Mood: Wake and Ache
Drinking: Tea Time
I have no idea, really, whether the glass is half full or half empty. Seems to me that it’s changing all the time, so it’s difficult to accurately gauge that sorta thing.
Boy would probably say that my glass is half empty. And he’d be right, half the time.
I do tend to see the darker side of Sears. The monsters in the closet, beneath the bed, outside the window. But I have a soft spot for fluffy bunnies, too, so I don’t fit in the box quite so easily.
I have this thing, a superstition, really, that if I can imagine the worst possible outcome, then it won’t happen. When I drop Boy off at the airport, I imagine his plane will crash. When I leave the LeeLoo at home in the morning, I imagine she’ll be dognapped. When I’m riding my motorcycle, Shirley, I imagine a semi will blow a red light and smash us to pieces. Set me up with any situation, and I’ll take all of two seconds to think of the worst that could happen.
In this way, I’m protecting us all. Because if I think it, I’ll jinx it, and it won’t come true. Twisted logic, I know, but it works for me.
My superstitions don’t run the usual course of black cats and broken mirrors and listing ladders. Mine are much more violent than seven years of bad luck. But so far, my imagination has kept me and mine out of trouble.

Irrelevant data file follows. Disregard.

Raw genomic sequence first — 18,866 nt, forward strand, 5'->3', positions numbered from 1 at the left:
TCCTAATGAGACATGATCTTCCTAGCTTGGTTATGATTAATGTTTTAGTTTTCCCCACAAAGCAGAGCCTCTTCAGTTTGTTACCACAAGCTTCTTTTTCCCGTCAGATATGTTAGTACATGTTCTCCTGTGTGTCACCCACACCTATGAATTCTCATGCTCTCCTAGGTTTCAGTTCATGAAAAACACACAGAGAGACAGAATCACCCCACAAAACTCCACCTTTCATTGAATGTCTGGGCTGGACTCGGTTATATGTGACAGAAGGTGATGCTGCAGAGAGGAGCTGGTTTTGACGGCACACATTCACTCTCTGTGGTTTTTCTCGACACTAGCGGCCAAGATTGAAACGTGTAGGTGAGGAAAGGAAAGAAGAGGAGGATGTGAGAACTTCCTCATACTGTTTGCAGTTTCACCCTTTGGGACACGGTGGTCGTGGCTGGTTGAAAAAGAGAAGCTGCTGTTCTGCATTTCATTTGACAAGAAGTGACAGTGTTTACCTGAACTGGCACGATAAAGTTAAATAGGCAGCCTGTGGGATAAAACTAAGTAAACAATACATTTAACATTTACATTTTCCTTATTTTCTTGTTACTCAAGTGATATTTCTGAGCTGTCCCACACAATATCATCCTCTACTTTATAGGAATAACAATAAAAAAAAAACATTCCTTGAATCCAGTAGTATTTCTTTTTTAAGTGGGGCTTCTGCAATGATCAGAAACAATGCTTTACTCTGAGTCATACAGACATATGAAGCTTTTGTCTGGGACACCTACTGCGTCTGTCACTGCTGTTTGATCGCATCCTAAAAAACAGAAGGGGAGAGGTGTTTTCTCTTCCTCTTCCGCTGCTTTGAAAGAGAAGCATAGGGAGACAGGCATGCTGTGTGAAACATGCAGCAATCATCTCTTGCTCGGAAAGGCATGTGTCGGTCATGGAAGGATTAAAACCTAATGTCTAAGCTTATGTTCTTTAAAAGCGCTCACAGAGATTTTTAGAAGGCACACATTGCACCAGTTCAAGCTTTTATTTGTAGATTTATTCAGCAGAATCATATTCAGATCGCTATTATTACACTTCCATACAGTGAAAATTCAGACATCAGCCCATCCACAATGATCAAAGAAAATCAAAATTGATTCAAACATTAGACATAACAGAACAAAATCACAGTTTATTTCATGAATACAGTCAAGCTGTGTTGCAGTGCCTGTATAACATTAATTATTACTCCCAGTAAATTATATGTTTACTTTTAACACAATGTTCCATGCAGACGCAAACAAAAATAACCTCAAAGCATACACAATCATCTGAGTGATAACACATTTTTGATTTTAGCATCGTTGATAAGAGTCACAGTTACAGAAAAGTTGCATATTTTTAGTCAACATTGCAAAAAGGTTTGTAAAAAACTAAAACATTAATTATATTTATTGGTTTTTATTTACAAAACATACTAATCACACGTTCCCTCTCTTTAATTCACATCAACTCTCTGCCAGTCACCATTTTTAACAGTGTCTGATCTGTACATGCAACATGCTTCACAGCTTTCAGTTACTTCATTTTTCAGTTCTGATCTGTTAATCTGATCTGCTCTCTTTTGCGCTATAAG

So it’s not really a half-finished glass. I imagine the nightmare because I want the dream. And usually reality lands safely somewhere in between. I guess I’ve learned, over the years, that if you own up to all the terrible things that could happen to you, every single day, then you’re happier in the end because they *don’t* happen. So you’re grateful. You’re aware of what you have.
You don’t take your life for granted.
You don’t believe me? Here’s a recent example…When I broke my wrist in February, out in the sand dunes at Pismo Beach, I spent much of the agonizingly bumpy ride to the hospital imagining horrible things. Amputation. A shrivelly, withered appendage. Floppy, useless fingers. I covered them all.
So here we are, 6 months later, freshly discharged from therapy, and my wrist is decidedly not what it used to be. It works, but it’s not quite right. When I make a fist, it looks a little funny. My flailing hand gestures are much less eloquent, a little more robotic. I can’t get enough extension to ride a bicycle painlessly or pump out a pushup. And compared to my fully-functional right wrist, my left looks like a gimp. BUT. It’s not withered or useless or amputated. So! Bonus for me! It’s no dream, but it’s not a nightmare, either. So I’m celebrating in the middle ground somewhere in between.
Whatever works, right?
-Lo, who always thought a lucky rabbit foot wasn’t really so lucky for the rabbit.